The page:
EU, NATO pledge to act against hybrid threats during visit to Baltic Sea


Stoltenberg and von der Leyen both accuse Belarus of orchestrating the migrant crisis at its border as a “hybrid” threat against the European Union – Copyright AFP Ahmad GHARABLI

Saulius Jakucionis

EU and NATO leaders on Sunday pledged to counter “hybrid threats” during visits to Lithuania and Latvia dominated by migrant crisis in Belarus and Russia’s military build-up near Ukraine .

NATO Secretary General Jens Stoltenberg also reiterated his call for Russia to “defuse” its military build-up on the border with Ukraine and warned of the “consequences” if it resorted to strength.

The visit of Stoltenberg and European Commission chief Ursula von der Leyen precedes a meeting of NATO foreign ministers, including US Secretary of State Antony Blinken, in Latvia this week.

Both Stoltenberg and von der Leyen have accused Belarus of orchestrating the migrant crisis at its border as a “hybrid” threat to the European Union – an accusation the regime has denied.

A hybrid threat is a security challenge combining traditional military means and non-military tactics such as disinformation.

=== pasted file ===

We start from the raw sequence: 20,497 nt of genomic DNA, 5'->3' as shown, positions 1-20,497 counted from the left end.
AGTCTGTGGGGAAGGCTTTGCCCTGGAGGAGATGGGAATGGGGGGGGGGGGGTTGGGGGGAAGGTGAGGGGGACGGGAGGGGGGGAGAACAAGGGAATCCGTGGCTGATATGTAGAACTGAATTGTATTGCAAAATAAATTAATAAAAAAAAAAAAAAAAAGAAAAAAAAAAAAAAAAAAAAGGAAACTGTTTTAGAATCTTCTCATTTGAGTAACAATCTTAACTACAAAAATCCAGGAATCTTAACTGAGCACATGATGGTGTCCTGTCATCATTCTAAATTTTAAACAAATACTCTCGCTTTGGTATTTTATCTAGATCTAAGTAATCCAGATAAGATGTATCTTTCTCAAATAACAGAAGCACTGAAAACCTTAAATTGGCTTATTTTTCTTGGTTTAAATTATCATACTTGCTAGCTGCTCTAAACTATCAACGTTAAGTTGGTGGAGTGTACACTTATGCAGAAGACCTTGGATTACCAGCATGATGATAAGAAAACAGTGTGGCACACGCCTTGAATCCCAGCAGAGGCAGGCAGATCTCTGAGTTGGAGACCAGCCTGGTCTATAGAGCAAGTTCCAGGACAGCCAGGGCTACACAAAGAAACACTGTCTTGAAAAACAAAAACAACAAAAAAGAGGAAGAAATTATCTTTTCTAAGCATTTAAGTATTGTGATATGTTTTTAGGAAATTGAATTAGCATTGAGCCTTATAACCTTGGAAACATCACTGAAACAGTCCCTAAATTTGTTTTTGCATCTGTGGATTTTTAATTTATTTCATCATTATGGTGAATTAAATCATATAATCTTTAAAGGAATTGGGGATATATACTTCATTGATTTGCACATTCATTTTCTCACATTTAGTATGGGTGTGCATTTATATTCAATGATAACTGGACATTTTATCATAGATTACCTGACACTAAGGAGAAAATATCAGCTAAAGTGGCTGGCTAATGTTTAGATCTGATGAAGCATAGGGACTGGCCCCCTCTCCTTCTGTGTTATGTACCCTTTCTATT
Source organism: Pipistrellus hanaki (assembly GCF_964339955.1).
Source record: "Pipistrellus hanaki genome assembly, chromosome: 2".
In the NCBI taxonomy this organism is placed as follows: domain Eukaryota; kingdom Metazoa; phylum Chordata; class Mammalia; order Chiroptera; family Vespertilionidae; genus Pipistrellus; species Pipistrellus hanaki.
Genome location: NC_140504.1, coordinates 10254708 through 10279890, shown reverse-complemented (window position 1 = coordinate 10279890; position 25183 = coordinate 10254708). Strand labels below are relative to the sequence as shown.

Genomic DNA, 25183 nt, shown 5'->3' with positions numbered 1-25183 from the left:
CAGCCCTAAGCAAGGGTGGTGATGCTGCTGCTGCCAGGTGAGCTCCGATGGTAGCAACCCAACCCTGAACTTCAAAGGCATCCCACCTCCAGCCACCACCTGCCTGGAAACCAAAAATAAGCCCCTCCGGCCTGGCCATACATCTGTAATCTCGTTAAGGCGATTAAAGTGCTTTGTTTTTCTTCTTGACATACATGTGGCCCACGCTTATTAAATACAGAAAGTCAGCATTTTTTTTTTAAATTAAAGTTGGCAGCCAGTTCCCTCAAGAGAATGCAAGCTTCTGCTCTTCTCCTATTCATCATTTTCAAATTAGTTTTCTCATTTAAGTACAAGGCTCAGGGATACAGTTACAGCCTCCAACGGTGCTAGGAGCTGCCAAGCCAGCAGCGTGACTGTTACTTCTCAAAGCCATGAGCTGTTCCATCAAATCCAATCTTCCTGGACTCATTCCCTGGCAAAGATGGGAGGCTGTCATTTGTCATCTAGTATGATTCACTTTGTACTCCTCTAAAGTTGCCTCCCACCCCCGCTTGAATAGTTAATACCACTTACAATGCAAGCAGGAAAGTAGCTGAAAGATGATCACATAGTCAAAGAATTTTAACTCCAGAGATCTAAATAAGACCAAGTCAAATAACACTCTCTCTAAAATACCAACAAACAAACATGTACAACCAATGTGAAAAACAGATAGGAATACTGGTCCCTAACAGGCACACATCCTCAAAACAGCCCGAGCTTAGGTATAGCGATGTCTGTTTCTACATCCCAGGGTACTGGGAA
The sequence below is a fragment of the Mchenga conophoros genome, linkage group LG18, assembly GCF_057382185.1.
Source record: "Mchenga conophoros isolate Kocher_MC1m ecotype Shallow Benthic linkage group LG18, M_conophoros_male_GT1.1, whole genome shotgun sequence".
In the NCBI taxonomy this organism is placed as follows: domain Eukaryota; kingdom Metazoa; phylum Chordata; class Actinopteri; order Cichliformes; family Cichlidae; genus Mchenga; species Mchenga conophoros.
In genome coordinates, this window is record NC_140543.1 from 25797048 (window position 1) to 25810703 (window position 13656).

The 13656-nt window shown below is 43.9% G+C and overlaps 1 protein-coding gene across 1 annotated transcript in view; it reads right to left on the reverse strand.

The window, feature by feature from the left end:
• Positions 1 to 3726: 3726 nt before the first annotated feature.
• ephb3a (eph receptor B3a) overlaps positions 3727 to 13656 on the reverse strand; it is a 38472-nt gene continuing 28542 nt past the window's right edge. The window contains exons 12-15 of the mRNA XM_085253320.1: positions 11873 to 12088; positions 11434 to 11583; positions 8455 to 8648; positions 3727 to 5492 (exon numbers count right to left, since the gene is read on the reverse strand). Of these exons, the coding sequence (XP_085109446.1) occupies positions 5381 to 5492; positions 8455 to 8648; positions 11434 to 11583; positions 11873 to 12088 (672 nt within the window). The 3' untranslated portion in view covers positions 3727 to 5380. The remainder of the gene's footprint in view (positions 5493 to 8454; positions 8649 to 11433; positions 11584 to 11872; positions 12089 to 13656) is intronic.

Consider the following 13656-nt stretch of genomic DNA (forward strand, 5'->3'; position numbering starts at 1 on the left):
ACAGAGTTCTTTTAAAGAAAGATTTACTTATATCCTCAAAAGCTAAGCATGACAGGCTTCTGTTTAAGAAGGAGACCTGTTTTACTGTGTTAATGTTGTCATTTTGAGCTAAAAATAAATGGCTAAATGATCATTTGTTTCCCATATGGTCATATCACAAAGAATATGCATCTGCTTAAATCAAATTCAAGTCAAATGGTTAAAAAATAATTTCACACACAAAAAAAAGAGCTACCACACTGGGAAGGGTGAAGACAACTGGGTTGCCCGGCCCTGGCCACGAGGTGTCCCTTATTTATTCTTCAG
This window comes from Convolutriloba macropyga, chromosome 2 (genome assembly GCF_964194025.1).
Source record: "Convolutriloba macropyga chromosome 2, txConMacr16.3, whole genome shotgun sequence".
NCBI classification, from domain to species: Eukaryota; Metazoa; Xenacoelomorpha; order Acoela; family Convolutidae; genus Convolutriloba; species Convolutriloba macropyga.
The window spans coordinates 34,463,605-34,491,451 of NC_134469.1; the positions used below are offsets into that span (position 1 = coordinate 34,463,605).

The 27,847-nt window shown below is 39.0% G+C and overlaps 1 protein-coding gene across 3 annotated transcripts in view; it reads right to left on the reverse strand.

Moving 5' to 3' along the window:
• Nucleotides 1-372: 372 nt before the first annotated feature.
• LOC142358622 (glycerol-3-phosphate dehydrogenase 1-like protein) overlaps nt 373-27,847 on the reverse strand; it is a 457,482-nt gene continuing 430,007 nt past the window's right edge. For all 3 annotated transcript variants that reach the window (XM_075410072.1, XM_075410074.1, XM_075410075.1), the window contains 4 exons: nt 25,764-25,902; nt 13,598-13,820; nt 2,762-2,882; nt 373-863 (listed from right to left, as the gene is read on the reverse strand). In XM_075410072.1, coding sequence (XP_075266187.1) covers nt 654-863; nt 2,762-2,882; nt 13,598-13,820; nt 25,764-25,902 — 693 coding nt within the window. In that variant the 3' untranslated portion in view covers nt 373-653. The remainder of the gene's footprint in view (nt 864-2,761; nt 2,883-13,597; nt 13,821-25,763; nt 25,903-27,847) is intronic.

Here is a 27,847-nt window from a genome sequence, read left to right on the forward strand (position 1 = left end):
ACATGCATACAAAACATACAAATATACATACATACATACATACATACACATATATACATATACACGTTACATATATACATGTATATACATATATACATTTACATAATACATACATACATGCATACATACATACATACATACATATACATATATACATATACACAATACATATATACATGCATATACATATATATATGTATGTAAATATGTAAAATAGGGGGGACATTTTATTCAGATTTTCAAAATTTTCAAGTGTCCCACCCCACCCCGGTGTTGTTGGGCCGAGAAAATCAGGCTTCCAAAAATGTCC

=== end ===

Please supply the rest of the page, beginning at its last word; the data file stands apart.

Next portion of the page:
“To respond to such events, it is important that the European Union and NATO work hand in hand,” von der Leyen said at a joint press conference with Stoltenberg and Lithuanian leaders in Vilnius.

Stoltenberg said: “We discussed how we could step up our joint work between NATO and the EU”.

– Russian actions “very worrying” –

Von der Leyen also said the EU has decided to triple its funding for border management in Latvia, Lithuania and Poland to 200 million euros ($ 226 million) for 2021 and 2022.

She said the money would go to patrol vehicles and electronic surveillance, including drones.

Thousands of migrants – mostly from the Middle East – have crossed or attempted to cross the Belarusian border in recent months to the eastern members of the EU and NATO: Latvia, Lithuania and Poland.

Referring to the situation on the Belarusian border, Lithuanian President Gitanas Nauseda said that “if the security situation worsens further, we do not rule out consultations under NATO Article 4”.

Under the NATO founding treaty article, any member can call an alliance meeting to consult when they feel their security is threatened.

Poland has also declared that it can invoke this article.

The two-day meeting of NATO foreign ministers that begins in Latvia on Tuesday is also expected to address Russia’s military build-up near Ukraine.

Stoltenberg said the “unusual” build-up of tanks, artillery, drones and thousands of combat-ready soldiers was “of great concern for many reasons”, also “because it is unprovoked and unexplained.”

“The message to Russia is that it must defuse, reduce tensions and be transparent,” he said, adding that “if they decide to use force, then of course there will be consequences. “.

“We are ready to defend all our allies and we will continue to provide our partner Ukraine with political and practical support,” he said.


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